The first thing that a chaw user will learn from his dentist in Tijuana Mexico isn’t really news: he needs to quit chewing! What he will learn that he may not already know are the staggering statistics for various diseases that are directly contributed to this habit. Tobacco in any form contributes to the increased risk of developing cancer of the mouth, nasal cavities, larynx, pharynx esophagus stomach, liver, kidney, bladder and more. Cancer of the mouth is particularly difficult to treat and may require disfiguring surgery. Chewing tobacco, or chaw as it is often called, also contributes to periodontal disease which causes a large percentage of preventable tooth loss in adults. The use of all tobacco products contribute particularly to the development of cancers of the head, neck and mouth.
Each year about 30,000 people learn that they have mouth and throat cancer. Statistical incidence of tongue and throat cancer among chewing tobacco users is dramatically higher than it is for even the most addicted of smokers. Prolonged contact of the mutagens in chewing tobacco with gingival and mouth tissues makes the use of this product far worse than that of other tobacco products. Most users are aware that there is some risk from chewing tobacco but they probably aren’t fully aware of the staggering numbers.
Similarly, many chaw users have accepted the cancer risks but may not be at all knowledgeable about the increased risks of periodontal disease and tooth loss associated with this product’s use. The use of smokeless tobacco can result in:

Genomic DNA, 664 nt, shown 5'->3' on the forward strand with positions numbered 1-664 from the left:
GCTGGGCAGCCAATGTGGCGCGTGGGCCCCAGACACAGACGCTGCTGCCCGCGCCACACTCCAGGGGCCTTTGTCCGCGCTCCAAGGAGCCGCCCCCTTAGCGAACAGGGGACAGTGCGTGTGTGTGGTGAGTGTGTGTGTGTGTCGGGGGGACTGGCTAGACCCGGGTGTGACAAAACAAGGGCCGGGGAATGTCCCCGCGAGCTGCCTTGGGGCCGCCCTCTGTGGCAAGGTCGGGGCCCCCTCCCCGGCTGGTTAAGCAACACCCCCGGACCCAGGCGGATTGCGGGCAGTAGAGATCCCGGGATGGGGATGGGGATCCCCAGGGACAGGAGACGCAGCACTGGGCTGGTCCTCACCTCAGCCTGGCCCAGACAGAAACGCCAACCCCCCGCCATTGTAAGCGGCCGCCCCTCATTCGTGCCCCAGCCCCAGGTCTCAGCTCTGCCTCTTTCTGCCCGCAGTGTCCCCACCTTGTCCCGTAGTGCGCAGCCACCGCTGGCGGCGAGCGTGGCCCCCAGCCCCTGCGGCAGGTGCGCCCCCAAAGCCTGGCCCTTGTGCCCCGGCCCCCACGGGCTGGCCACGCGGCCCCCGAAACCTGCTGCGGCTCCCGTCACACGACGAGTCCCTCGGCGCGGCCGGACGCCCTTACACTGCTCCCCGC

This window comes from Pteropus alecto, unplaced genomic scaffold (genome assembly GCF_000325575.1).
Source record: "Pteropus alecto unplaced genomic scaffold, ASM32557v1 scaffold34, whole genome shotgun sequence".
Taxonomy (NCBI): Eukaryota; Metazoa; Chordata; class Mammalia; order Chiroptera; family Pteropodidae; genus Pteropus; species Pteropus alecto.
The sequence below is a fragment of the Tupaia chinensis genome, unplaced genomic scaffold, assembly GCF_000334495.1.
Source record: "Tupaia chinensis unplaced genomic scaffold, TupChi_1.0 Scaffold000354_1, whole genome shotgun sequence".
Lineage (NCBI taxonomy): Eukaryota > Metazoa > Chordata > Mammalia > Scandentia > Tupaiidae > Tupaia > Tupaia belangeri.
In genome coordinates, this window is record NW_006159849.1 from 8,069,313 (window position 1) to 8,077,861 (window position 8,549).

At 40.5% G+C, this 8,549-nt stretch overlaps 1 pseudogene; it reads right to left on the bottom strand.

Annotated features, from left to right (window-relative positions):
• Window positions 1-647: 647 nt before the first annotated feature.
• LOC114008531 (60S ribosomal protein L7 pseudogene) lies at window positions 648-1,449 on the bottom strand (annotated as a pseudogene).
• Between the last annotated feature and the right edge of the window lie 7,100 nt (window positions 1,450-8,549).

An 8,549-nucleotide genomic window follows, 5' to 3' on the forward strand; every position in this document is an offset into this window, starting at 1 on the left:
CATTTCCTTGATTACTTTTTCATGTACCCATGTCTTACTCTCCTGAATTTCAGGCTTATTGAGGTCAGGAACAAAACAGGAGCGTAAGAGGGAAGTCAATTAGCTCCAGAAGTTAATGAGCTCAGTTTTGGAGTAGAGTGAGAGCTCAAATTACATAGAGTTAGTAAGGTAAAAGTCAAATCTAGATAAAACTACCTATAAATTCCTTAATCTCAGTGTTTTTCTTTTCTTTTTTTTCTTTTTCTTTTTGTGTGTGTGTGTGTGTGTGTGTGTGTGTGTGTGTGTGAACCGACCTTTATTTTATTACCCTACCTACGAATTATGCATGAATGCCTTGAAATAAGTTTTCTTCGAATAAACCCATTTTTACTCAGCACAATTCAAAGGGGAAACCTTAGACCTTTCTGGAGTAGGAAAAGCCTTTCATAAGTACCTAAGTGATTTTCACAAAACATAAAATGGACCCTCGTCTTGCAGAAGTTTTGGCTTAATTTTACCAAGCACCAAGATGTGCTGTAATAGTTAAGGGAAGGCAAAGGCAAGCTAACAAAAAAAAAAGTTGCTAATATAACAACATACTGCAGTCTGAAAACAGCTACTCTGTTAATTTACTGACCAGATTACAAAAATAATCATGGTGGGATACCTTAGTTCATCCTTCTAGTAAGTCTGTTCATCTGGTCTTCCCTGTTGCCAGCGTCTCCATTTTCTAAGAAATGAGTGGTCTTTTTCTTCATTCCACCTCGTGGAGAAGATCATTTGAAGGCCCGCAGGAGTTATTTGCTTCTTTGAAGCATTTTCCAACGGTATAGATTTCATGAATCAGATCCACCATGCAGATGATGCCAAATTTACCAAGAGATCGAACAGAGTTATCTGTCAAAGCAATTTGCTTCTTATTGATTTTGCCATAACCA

– Small white precancerous patches or mouth sores called leukoplakia
– Bleeding and receding gums
– Tooth decay and tooth loss
Many are actually using chewing tobacco as a means to avoid smoking without realizing that the risks of chaw are far worse. To make matters worse there appears to be an even greater risk of periodontal disease and cancer when both tobacco and alcohol are used. Typically, users of one are users of the other. In addition, the use of smokeless tobacco can narrow your blood vessels putting strain on your heart, increase your heart rate, give you high blood pressure, cause irregular heart beat, and increase your risk of heart attack and stroke.
Most folks shrug off the risks of these highly addictive behaviors with a simple “something will get you” attitude. But the truth is that there are many people who survive these diseases. For them there is more of an “I wish I would have listened when I was younger” attitude. Early detection is crucial to surviving these diseases. Avoiding them is of course the best approach, however.
A dentist will examine his tobacco users more carefully for precancerous lesions and discolorations. This is often the first person including the patient to notice the telltale signs of these cancers. People who are considered to be more at risk for the development of these cancers are likely to have more rigorous examinations than many.